The scandal of housing associations selling 99 year leases is revealed in Inside Housing today as buyers are hit with lease extension costs on top of huge fire safety bills and waking watch costs.
LKP has urged housing associations to sell all shared ownership leases at 999 years, or the legnth of their headlease where they might not own the freeholds.
Thousands of buyers are signed up to 99 year leases, however. Shared ownership is a questionable purchase at the best of times, with considerable complexity involved: you are both a short-term and long-term tenant (iw leaseholder), and disavantaged by both tenures.
Those affected by the building safety crisis say they feel like “cash cows” for housing associations
The trade magazine for the social housing sector gives the examples of Times Szabo, a shared owner at Royal Artillery Quays in Woolwich, south-east London, with 83 years on her lease from Optivo housing association.
It would cost £10-12,000 to extend, but service charges have risen from £270 a month to £450 a month to pay for waking watch, new fire doors, fire alarm system and higher insurance costs.
Ms Tzabo said: “My view of these really short leases they give is housing associations use shared owners as cash cows… they use us as a means of raising money presumably to turn back into the business to then build social housing. Building social housing is excellent… but how about people like me? Why are you not supporting shared owners? I am very financially vulnerable.”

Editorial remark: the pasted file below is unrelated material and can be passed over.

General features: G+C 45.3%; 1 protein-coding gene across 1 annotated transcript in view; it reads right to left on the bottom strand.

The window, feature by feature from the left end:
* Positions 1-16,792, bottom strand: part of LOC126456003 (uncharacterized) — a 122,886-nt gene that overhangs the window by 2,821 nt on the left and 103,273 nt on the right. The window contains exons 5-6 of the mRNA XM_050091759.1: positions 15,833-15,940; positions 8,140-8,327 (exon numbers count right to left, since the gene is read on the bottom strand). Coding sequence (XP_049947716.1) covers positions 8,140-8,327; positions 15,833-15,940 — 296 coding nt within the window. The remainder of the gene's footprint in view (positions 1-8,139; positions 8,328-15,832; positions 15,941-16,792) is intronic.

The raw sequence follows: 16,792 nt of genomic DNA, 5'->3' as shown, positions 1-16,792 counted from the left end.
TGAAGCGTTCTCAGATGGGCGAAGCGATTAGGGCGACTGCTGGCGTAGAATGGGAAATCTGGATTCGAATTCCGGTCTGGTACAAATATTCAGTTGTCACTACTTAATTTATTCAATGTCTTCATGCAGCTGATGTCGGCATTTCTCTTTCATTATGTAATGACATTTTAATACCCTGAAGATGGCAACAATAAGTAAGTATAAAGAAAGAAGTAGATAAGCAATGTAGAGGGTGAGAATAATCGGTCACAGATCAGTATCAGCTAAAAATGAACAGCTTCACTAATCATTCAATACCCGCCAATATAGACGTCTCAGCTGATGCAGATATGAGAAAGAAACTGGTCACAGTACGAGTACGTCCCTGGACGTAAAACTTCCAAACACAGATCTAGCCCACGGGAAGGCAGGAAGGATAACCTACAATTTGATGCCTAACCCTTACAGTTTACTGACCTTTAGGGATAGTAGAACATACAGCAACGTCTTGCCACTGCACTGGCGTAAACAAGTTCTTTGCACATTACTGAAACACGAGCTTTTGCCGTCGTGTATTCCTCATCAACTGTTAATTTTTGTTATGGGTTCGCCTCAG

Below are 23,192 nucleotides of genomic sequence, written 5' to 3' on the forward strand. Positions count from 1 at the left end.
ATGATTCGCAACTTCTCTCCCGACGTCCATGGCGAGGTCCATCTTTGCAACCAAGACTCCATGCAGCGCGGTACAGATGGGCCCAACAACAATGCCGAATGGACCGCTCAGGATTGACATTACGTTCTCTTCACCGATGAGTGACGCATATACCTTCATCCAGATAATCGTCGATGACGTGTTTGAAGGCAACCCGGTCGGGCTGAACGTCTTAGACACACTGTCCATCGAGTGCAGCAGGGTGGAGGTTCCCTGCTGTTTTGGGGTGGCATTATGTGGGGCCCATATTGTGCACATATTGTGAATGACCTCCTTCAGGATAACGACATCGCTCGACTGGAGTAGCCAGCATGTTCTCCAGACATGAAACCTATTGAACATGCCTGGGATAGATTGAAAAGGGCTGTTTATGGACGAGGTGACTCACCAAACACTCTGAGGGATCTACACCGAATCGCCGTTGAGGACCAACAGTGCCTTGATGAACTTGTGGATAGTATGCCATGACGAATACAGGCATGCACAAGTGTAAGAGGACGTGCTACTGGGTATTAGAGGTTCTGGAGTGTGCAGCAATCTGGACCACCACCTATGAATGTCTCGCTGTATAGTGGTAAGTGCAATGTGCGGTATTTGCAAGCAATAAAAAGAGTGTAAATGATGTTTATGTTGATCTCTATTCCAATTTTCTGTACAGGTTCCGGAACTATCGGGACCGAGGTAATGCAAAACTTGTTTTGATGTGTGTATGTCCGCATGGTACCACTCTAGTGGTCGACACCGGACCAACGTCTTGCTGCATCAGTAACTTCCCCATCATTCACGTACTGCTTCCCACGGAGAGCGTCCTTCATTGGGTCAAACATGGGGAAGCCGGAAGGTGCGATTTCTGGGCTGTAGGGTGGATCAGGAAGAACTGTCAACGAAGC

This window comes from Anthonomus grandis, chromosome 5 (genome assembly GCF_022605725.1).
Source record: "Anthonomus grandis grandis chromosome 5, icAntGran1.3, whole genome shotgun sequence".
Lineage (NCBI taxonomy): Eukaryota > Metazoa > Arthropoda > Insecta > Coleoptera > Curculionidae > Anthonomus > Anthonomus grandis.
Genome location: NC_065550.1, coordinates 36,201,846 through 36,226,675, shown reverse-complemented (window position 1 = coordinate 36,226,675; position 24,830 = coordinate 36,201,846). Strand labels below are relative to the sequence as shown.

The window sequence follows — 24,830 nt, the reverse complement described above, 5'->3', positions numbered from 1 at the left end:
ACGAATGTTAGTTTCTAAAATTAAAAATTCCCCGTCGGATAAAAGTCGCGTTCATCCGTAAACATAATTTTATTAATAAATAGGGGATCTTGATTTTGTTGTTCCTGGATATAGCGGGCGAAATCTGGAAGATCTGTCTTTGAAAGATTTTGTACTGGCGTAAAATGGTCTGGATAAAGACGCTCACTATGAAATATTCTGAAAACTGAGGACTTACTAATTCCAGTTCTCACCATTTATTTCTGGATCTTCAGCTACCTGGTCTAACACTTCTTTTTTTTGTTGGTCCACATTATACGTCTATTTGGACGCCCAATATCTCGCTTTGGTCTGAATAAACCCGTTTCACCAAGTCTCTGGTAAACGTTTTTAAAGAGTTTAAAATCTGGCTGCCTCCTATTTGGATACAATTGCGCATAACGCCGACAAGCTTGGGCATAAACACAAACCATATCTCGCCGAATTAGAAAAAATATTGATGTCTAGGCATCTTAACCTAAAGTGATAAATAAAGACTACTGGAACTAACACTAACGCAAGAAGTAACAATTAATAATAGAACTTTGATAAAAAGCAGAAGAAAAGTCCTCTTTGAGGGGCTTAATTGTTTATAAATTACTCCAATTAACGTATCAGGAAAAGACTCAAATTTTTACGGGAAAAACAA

Optivo said it “grants leases and operates lease extensions in line with the law”.
Tony James, chair of the residents’ association at High Point Village in Hayes, west London, owned by Metropolitan Thames Valley Housing suggests the housing association give the shared owners leases of the same length as its 125-year head lease (which will also have run down).
The shared ownership leases at High Point Village are 99 years.
Metropolitan Thames Valley Housing said its “industry-standard lease lengths” are made clear throughout the sales process and that it is “continuing to investigate how we can further improve our leasehold offer for customers”.
However, shared ownership leaseholders will still be made to pay for lease extensions.
L&Q was also repeating the line that it “aims to be fully transparent about leases at the point of sale”.
Stratford Eye development in east London is awaiting the results of a survey by L&Q to determine the scale of the fire safety issues.
Fabienne Jacquet’s flat was originally sold with a 99-year lease and she currently has 86 years left. Market sale buyers on the same scheme were granted 999-year leases by L&Q.